Apparently Arsenal may have subconsciously underestimated Anderlecht last night, is there any chance that our glorious leader will subconsciously neglect to collect his pay packet for this month? I doubt it. It's the manager's job to ensure that his team underestimates no-one and no team, Wenger's comments cast an interesting light on defeats such as Bradford City away and Blackburn Rovers at home. However, the purpose of my blog isn't to demand the manager's head on a stick, there will be enough internet warriors out there looking for that outcome.
Instead, I'd like to cast my mind back to a time when Arsenal supporters could walk around London, not impervious to criticisms of the club, but at last able to point out that we were no pushover, that the players could and would (literally) fight for the shirt. If we scored first in a match, we would often win that game 1-0, those were the days when our defence was the stubborn element at the club, not the manager.
It was February 2011, when the Arsenal managed to throw away a 4-0 winning margin against Newcastle, but last night was worse. We were winning 3-0 at home, but the warning signs were there from the start. Arteta enjoyed some reasonably favourable comments until he was withdrawn, but one of his primary tasks is to block wholes making it difficult for the opposition to get into dangerous territory. From the off, Anderlecht repeatedly got behind Arsenal's porous "defence", the real difference between the sides was that we were more efficient going forward.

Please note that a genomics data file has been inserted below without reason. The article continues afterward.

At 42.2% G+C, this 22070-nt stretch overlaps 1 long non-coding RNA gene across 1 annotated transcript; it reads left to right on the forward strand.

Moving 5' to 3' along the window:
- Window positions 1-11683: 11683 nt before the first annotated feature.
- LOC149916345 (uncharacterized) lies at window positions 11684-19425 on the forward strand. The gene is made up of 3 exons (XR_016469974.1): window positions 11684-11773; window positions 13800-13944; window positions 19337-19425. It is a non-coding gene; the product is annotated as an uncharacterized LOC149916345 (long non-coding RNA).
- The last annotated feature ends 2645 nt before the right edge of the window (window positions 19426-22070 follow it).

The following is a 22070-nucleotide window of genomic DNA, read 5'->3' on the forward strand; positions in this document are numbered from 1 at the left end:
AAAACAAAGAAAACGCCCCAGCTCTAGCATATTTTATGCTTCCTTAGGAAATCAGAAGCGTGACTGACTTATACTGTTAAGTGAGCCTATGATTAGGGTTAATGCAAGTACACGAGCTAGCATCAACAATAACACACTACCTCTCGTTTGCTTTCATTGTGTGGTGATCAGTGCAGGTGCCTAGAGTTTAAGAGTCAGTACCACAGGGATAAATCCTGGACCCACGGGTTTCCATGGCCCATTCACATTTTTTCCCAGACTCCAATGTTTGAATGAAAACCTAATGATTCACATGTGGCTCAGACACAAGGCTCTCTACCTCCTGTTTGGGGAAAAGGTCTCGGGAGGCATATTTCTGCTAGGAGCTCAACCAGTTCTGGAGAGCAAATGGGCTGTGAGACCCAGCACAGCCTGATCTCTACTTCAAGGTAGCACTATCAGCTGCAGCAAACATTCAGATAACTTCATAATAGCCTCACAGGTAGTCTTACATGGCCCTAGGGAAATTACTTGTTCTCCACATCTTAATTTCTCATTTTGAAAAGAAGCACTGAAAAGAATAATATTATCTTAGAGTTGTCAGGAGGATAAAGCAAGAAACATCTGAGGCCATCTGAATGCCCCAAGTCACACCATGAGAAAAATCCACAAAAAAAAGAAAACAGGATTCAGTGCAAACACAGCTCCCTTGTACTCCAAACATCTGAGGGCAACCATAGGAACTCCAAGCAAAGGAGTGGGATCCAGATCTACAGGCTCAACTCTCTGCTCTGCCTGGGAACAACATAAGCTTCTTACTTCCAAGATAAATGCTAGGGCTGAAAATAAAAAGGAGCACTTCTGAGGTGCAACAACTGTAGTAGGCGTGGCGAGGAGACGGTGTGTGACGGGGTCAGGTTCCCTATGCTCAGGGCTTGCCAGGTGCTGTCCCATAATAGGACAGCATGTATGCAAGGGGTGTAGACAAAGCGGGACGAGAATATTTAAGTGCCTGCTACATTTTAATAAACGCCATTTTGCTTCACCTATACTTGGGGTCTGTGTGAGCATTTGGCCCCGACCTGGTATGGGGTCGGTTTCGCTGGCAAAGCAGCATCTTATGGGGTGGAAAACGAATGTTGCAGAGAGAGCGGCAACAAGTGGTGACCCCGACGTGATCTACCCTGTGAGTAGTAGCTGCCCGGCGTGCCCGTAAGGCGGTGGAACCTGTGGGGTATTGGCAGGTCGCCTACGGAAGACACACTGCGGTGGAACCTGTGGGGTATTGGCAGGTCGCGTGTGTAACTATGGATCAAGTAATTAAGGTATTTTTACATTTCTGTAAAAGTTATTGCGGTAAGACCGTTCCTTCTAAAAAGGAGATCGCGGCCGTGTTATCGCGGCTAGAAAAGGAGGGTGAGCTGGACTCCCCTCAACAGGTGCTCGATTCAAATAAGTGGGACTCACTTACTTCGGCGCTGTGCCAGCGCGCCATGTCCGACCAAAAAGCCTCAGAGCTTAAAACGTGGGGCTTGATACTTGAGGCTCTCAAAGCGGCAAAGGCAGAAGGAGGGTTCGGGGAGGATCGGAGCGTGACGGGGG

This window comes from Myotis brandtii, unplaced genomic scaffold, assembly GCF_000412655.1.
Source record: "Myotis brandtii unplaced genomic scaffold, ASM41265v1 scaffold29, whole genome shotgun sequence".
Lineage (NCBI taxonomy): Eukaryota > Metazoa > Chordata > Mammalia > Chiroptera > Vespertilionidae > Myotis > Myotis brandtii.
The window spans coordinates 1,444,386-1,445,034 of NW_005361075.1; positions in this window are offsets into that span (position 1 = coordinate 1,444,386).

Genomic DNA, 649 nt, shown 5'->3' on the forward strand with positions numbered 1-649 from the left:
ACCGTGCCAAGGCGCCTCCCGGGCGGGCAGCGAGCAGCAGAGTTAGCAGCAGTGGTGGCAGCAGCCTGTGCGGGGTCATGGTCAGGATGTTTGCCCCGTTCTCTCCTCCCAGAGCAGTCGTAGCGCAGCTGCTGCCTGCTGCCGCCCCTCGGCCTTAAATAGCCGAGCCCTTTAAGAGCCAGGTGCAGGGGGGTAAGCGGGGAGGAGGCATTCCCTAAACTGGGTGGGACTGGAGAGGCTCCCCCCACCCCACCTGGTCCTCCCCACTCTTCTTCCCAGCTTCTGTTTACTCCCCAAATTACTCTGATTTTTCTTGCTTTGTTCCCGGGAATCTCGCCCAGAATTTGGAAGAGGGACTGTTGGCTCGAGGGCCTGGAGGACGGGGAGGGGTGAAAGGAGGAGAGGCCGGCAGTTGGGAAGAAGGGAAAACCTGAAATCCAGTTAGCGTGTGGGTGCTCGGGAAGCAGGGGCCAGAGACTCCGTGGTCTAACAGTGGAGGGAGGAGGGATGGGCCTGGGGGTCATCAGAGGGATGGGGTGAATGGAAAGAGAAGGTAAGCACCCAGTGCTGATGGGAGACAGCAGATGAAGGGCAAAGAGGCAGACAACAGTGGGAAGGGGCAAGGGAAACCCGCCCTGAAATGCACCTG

One of the principle reasons for this is that Arsenal are hopeless at tackling.
Watch Chelsea carefully, when their players tackle, they do so, in a traditionally effective manner. Chelsea players (all of them, not just midfielders and defenders) try to get face on to the man with the ball, they make it hard for him to rush past and then they kick at the ball. I use the phrase "at the ball" advisedly; they are trying to win the ball from an opponent, by going for the tackle with controlled aggression, but at the same time, they are placing a small risk on being injured, albeit marginally. The key is to regain possession.
Arsenal players don't tackle like that. Arsenal players prefer to run alongside their opponent, they tend to waft their feet/legs towards the ball in the hope that they can swoop the ball away to safety, I am convinced this is one of the reasons Arsenal players suffer so many muscle tears and strains. Gael Clichy was amazed on arrival at City that he was actually encouraged to tackle in training.
Arsenal don't block space by standing up, they allow the player to get level with them, and if their half-hearted attempt at a "tackle" doesn't come off, then that player is already close to getting beyond our last line of defence. This smacks of the players trying to avoid getting hurt and as your Dad told you when you were a kid, you are more likely to get hurt pulling out of a tackle than by going in 100% to win it. We invite trouble onto us by lacking physicality in key areas and at key times of the game.
Admittedly, the first Anderlecht goal was offside and the penalty slightly questionable, but don't blame the referee. Let's face it, we didn't deserve to beat the Belgians in Brussels, we were hopeless. Perhaps this was karmic, but 3-0 up at home with only 30 minutes of the game to see out? Get your men behind the ball, it's simple. Our manager is a tactical cretin when it matters most.
Yesterday, I wrote a blog speculating that the arrival of Alexis Sanchez might lead to an inculcation of a winning mentality at Arsenal. Fat chance of that on the basis of the last thirty minutes yesterday evening.
By Ian Byrne
Follow me @RightAtTheEnd